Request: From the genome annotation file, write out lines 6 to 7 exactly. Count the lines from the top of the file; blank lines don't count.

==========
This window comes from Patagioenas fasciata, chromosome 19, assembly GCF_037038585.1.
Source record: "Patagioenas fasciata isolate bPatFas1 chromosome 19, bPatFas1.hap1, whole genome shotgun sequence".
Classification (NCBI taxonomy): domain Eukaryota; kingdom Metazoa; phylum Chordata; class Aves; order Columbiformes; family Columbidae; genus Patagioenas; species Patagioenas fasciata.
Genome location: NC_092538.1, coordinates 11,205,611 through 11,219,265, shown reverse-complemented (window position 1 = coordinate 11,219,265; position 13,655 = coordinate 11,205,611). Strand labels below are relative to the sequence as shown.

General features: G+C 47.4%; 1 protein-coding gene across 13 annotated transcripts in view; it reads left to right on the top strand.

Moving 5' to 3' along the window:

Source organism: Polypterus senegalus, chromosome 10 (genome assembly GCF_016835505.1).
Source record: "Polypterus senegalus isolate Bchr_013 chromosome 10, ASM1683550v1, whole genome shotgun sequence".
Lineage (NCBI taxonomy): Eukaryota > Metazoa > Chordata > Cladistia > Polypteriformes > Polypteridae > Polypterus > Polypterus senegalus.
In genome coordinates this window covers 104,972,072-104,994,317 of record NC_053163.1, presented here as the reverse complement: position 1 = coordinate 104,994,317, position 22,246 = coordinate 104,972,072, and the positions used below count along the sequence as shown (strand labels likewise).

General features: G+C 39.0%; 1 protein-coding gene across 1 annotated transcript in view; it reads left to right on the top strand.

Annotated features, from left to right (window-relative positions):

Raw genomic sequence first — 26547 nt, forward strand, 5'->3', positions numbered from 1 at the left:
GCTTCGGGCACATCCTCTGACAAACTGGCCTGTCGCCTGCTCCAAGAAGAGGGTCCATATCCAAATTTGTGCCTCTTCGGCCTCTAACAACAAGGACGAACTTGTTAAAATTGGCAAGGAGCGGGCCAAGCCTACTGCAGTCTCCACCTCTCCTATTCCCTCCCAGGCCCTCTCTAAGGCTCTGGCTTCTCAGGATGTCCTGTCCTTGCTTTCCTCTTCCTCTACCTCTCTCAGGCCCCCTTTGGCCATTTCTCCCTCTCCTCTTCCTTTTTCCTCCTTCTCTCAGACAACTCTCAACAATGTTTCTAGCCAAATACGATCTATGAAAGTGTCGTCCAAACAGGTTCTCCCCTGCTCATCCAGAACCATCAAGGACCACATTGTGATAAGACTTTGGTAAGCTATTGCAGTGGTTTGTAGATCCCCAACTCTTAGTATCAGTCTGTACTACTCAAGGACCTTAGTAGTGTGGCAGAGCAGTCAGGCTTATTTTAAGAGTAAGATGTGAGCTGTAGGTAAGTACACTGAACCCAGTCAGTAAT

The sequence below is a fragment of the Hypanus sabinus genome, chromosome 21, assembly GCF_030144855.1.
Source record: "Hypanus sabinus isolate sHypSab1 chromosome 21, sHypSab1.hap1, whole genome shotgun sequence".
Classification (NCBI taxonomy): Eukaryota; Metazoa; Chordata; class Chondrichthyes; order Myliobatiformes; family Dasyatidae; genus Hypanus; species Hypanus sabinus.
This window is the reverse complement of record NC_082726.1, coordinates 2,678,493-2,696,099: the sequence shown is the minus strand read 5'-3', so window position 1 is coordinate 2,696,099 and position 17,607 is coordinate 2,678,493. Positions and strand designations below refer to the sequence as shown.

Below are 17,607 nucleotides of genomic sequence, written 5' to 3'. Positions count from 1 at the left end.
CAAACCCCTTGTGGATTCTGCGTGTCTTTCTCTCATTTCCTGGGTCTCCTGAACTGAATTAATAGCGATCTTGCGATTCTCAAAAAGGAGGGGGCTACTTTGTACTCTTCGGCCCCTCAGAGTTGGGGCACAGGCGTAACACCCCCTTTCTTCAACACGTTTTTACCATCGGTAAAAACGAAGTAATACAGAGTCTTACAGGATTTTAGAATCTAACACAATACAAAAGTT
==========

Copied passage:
Moving 5' to 3' along the window:

Source organism: Polypterus senegalus, chromosome 10 (genome assembly GCF_016835505.1).